She still has fabric left so I told her if she wanted I could make more patches from the other princesses. This was a super fun project! It gives me ideas for some clothes of my own I can spruce up!

Copying Embroidery

Sometimes clients don’t have the original image file for a design. In this case, he had the original embroidery to work from. I just took a picture of the design and measured the dimensions and digitized it from there. It was a little tricky because the stitching was distorted from wear and tear and faded. I think it came out pretty good for being a copy of stitches. I think the size could use some tweaking though. I think it came out too wide.

20170421_14570820170421_145727

When in doubt, make it work however you can

Most of what I love about my business are the interesting challenges that my clients provide me. Some of my favorites include sewing things out of the ordinary, like the AstroTurf dog bed that I make last year. Some others have been requests for embroidery on things that weren’t necessarily made to be embroidered on. Such as this car dash cover. Not only was the piece itself daunting but the embroidery they wanted on it was rather complex. This was for one of my regular clients. He does boat and auto upholstery and now offers his clients custom embroidery because he knows me. We’ve been working together intermittently for a few years now. I always welcome his projects because they challenge my sewing and embroidery skills. These one-time creative projects are the best part of my business. If I had to sew the same thing all day I would probably loose my mind.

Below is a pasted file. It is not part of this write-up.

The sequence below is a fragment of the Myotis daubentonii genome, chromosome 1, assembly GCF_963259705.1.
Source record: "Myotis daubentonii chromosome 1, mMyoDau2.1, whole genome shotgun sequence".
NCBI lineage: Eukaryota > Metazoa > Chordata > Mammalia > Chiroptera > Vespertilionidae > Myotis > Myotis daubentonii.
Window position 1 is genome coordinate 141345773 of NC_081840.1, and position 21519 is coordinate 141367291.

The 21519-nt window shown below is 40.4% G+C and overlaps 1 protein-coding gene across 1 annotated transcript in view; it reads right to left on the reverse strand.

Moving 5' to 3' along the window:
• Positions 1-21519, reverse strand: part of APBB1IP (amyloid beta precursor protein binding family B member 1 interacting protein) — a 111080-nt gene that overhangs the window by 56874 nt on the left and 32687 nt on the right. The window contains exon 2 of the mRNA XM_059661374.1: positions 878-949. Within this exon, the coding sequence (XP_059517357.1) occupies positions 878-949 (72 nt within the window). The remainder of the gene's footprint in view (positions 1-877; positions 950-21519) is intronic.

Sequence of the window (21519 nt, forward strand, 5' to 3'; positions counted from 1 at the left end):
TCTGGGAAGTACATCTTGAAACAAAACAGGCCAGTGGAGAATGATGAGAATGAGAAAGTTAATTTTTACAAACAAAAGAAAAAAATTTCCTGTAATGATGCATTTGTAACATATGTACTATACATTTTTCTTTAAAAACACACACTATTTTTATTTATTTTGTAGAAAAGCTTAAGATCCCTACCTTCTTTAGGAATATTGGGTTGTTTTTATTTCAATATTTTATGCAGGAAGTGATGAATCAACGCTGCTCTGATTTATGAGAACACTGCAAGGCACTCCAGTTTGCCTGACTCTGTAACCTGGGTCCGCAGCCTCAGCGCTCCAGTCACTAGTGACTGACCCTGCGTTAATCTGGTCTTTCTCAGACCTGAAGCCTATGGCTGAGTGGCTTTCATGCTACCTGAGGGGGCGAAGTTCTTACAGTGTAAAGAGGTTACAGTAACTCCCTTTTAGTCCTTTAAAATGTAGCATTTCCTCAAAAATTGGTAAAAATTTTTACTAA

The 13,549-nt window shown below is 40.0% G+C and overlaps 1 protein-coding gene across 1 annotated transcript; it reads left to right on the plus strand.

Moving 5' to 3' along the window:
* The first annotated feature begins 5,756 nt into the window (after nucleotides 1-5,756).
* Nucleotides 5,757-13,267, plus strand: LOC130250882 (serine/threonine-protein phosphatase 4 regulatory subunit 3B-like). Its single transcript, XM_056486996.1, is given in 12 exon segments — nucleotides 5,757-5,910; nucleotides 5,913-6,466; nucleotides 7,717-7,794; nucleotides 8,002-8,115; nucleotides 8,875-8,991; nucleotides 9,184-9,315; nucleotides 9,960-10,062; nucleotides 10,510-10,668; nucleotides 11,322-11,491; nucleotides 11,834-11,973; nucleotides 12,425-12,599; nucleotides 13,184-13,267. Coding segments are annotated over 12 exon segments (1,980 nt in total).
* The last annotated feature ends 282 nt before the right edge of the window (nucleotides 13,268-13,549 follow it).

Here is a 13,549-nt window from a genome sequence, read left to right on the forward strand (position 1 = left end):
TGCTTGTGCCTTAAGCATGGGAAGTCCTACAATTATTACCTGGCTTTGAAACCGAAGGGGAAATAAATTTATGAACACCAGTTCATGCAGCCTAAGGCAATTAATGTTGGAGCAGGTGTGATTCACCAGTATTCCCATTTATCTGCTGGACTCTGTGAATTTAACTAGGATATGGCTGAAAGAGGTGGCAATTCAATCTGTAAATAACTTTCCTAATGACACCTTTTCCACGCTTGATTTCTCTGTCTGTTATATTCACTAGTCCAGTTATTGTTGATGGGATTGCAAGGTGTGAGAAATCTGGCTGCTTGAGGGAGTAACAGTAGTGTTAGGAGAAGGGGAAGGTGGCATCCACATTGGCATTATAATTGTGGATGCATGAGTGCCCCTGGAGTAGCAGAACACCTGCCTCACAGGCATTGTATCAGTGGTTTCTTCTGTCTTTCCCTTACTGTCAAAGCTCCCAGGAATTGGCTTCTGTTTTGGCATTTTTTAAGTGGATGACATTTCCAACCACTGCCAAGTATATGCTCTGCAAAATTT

So here is the embroidery project I had this week. This is the finished piece all ready to go. It is the dash or some cover for part of a vehicle. 20170414_100951

This is the set up I had to create just to be able to embroider this giant car cover thing. I raised my ironing board to it’s highest high then place my table top ironing board and my sleeve board on top of that to add extra height. Off on the right side, on top of the filing cabinet, I placed my sewing tote with my hoop master shirt board on top of that. This thing was not just large, but extremely heavy as well. If I had let it hang it would have surely broken my machine. 20170413_19030320170413_19032220170413_190313

This is the amazingly complex design I had to digitize for this project. I love getting to stretch my digitizing muscle. I’ve mentioned before in past post about the digitizing process. There are not many resources for learning how to digitize embroidery and the software is extremely expensive. I’ve spent the last 6 years teaching myself through trial and error.  So when I get projects like this force me to think outside the box, it helps keep my skills sharp. This design was over 30,000 stitches and had 12 color changes and 7 different colors. IMG_20170413_120406